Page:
3. The Storm on the Sea of Galilee by Rembrandt van Rijn
Another painting stolen during the 1990 Isabella Stewart Gardner Museum heist was The Storm of the Sea of Galilee by Rembrandt van Rijn, and like the missing Vermeer it is also amongst the most valuable missing artworks in the world.
Depicting Jesus and the miracle of calming the Sea of Galilee specifically as it is described in the fourth chapter of the Gospel of Mark, this 1633 oil on canvas is believed to be Rembrandt’s only seascape, which only added to its value.
In addition to Rembrandt’s seascape the thieves also made of with a self portrait etching and another 1633 oil on canvas titled A Lady and Gentleman in Black. However, the authorship of this painting has been hotly debated.
In 1987, the Rembrandt Research Project (RRP) disattributed the work, considering it a product of the artist’s workshop. However, the RRP re-attributed the painting to Rembrandt again in its corpus published in 2015, in which it is called Portrait of a couple in an interior.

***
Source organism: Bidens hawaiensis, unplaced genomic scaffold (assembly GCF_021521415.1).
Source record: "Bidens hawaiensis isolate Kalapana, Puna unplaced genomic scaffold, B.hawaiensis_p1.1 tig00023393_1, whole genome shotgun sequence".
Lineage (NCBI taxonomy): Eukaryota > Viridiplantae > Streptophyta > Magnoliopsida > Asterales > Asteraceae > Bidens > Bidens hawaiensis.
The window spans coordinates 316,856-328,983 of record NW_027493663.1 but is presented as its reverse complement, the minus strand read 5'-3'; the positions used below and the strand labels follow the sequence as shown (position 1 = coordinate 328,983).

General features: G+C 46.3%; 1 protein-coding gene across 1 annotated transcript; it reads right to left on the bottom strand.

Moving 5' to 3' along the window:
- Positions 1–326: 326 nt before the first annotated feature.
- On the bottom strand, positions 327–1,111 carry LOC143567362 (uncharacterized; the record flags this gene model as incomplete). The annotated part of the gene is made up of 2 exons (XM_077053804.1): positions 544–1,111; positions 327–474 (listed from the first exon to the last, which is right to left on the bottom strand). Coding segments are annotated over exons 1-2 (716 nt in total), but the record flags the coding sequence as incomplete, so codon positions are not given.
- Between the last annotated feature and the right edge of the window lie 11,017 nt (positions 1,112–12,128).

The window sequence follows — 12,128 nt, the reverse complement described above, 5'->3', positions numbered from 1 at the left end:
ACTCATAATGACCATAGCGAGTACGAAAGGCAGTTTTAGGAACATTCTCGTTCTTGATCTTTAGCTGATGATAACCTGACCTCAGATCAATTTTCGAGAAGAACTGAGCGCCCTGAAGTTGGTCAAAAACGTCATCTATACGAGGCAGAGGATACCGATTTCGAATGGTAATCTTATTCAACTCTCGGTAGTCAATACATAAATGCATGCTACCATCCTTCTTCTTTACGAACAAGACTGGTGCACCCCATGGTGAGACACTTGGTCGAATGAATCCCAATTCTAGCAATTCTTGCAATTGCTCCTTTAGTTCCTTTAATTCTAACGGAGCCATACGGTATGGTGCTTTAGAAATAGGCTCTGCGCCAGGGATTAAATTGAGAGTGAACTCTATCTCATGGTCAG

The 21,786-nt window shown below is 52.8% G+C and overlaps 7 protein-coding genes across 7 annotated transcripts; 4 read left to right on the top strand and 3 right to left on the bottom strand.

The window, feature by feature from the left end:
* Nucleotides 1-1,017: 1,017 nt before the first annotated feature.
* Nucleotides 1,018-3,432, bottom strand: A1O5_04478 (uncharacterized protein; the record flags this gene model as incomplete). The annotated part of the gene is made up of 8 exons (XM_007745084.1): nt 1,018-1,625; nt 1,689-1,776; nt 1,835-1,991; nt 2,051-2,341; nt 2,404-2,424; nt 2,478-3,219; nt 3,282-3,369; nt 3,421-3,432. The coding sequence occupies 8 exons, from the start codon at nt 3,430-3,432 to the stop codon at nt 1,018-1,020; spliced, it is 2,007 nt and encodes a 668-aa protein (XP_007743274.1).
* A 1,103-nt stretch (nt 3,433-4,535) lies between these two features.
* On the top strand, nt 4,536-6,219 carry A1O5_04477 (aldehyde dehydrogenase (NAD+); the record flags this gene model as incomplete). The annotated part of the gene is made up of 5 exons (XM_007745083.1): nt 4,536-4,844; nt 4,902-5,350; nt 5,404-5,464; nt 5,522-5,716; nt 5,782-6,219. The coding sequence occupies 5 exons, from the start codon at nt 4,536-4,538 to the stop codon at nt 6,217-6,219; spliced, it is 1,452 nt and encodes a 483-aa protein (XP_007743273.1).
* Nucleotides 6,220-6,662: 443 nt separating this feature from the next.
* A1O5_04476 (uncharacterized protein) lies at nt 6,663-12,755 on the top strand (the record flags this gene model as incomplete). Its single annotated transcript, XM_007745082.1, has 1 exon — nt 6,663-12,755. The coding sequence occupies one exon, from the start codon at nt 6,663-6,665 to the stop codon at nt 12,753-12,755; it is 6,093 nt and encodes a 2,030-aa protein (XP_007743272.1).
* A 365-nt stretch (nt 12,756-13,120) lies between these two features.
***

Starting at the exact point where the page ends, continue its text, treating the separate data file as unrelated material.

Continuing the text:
A glimmer of hope arose in 2013 when the FBI claimed that they knew the culprits of the crime and that the theft was carried out by a gang rather than one individual. Despite this announcement, no evidence has been produced and no more information has been forthcoming.
Another curious development occurred in 1994 when the museum received and anonymous letter where the author claimed to know where the art was, and that it was safe in a ‘controlled environment’. The author requested $2.6 million for facilitating the return of the artworks, to which the museum agree.
Soon after, they received a second letter where the author worried about being arrested by the authorities for being ‘the middle man’. No subsequent letters were received and the lead went cold. To this day there is a $5 million reward for information in relation to the robbery.
Enjoy the complete works of Rembrandt here